Thursday, August 31, 2006

 

Bad Pharma

Before pharma-giant Glaxosmithkline (GSK) was sued by the state of New York in June 2004, over two million children and adolescents in the United States were popping Paxil to treat their depression. Doctors comfortably prescribed the drug because published clinical trials – while showing mixed effects on children – did not reveal anything overwhelmingly negative. It was the best information they had, and it turned out to be completely misleading.

In the lawsuit, New York attorney general Eliot Spitzer argued that GSK had only published one of the five Paxil trials it ran. While the published test revealed mixed results, the four unpublished ones showed no benefits from the drug, and in fact suggested Paxil increased the risk of suicide. An internal gsk memo told the company to manage the release of the data effectively, “to minimize any potential negative commercial impact.”

That big pharma can tamper with the solid medical knowledge our doctors rely on is a terrifying wakeup call for patients – and it’s a story all too common, says Richard Smith, former head of the British Medical Journal. In an article in the Public Library of Science online journal, he said pharmaceutical companies routinely manipulate results to ensure favorable results, then get their trials published in the major medical journals to boost sales. Most of our information may be skewed, writes Smith, since industry sponsors two-thirds to three-quarters of trials found in the four major medical journals – Annals of Internal Medicine, Journal of the American Medical Association, The Lancet, and the New England Journal of Medicine.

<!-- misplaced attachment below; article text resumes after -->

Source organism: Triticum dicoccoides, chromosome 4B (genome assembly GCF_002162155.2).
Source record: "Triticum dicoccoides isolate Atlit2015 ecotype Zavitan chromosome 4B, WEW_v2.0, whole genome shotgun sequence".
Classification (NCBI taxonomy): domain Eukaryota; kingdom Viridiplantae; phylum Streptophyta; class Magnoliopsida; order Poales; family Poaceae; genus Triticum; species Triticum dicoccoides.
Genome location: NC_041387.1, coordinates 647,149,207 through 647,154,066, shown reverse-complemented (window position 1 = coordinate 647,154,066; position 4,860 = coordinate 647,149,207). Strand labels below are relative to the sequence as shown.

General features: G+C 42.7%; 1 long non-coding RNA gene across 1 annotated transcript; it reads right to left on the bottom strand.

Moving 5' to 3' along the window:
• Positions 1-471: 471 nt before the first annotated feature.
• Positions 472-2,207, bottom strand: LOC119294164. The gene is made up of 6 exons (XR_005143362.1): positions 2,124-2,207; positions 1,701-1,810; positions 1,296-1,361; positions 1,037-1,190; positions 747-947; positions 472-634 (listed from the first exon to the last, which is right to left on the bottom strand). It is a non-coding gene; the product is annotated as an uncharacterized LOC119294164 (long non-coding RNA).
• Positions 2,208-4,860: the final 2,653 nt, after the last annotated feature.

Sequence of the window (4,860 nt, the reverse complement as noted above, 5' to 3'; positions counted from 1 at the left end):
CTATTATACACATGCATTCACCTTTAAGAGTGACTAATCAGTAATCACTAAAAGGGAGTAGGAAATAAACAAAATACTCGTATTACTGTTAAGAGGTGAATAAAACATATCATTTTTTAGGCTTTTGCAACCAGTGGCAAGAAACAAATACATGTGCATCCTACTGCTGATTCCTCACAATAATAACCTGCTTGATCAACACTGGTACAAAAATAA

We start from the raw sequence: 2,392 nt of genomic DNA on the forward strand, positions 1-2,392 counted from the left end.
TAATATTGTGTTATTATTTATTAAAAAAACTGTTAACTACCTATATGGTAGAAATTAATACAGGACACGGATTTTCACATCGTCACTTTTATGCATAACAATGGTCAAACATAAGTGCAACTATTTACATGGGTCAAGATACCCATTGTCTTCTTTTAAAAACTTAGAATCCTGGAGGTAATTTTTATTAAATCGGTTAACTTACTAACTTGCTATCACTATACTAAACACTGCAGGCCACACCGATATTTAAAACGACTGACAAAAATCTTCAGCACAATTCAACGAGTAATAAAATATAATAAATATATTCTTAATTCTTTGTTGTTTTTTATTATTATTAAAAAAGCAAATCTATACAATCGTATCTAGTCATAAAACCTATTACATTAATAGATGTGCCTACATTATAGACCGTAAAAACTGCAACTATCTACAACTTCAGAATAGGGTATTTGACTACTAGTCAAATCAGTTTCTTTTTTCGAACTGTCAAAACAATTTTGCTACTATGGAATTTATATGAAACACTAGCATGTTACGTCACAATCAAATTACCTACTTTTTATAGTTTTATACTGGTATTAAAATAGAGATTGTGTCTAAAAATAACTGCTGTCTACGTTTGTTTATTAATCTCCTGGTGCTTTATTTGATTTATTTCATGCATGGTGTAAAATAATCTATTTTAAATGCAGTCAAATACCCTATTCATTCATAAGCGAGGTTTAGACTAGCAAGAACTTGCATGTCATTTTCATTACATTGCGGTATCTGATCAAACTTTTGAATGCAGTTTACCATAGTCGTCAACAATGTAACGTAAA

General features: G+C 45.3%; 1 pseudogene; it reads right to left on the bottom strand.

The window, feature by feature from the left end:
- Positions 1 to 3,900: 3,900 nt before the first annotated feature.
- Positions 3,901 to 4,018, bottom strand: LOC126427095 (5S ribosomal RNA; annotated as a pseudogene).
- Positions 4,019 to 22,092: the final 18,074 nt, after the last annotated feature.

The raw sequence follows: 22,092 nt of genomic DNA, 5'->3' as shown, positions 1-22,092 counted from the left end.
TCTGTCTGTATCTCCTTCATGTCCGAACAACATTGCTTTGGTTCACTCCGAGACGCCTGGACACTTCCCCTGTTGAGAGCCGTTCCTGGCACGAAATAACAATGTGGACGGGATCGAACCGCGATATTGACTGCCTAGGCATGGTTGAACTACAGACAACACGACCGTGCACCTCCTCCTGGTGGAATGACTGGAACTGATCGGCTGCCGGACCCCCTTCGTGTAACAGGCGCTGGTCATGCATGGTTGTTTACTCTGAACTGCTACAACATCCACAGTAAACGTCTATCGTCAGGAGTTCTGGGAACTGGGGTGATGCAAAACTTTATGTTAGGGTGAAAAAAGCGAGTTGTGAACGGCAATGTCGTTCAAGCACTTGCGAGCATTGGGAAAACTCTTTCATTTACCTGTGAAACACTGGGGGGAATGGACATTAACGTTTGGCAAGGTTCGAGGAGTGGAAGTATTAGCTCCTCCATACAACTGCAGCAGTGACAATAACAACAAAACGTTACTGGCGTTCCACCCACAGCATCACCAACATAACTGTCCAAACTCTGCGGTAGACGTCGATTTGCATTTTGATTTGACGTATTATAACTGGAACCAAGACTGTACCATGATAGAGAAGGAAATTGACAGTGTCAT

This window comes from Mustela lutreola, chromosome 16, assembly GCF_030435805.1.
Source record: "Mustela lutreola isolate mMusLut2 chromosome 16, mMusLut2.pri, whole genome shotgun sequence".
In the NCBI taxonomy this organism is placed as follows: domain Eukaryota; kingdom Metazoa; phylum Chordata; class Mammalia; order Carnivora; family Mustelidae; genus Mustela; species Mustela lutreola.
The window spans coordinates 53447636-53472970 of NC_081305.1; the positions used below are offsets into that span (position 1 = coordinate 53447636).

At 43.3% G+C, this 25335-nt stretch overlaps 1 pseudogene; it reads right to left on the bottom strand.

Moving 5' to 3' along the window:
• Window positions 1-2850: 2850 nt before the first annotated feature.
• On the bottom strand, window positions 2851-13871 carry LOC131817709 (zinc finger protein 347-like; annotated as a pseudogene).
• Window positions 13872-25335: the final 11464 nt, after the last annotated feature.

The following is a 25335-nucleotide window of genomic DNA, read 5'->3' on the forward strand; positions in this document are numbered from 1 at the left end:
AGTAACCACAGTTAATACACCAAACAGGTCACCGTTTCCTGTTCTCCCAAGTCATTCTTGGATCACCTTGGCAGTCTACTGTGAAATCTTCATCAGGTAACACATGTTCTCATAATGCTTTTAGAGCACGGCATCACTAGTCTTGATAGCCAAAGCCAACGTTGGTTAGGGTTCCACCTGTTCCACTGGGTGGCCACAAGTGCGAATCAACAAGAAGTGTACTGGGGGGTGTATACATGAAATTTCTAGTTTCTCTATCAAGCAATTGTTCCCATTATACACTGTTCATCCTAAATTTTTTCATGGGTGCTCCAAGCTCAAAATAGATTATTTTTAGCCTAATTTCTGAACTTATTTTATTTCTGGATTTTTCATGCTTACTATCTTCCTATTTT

The examples from recent years drive home the fact that profit – rather than our health – motivates the actions of pharmaceutical companies. That explains why drug salesmen with quotas to meet encourage doctors to prescribe Paxil to children (American sales: $2.6 billion in 2002), why drugs like Vioxx can stay on the market despite being known to increase heart attack and stroke (worldwide sales: $2.5 billion for Merck in 2003), and why drugs like Neurontin can be forcefully marketed to cure everything else alongside the epilepsy it is designed to treat (worldwide sales: $2.3 billion in 2002). US pharmaceutical companies spend about $6,000-7,000 per doctor on direct marketing alone, offering everything from mugs and pens to gourmet meals and luxury trips.

But while big pharma steps up the pressure, those on the front lines are drawing a line in the sand. The grassroots medical group No Free Lunch has had hundreds of American medical professionals sign on to its anti-marketing pledge. Forced by Spitzer’s lawsuit, GSK revealed all of its negative studies on Paxil and formed its own registry to display all of the clinical trials it has sponsored and will sponsor. And after facing up to their complicity in the drug-info sham, medical journals are changing the way they do business. In an article in Newsweek, Jeffrey M. Drazen, editor-in-chief of the New England Journal of Medicine reiterates a call for an international registry of clinical trials – which would make all trial data available to the public, good or bad – and says that 11 major US medical journals have agreed not to publish any studies unless the trial is published in a similar public database. It’s voluntary, but it’s a step on the way to protecting our most precious resource – our health.

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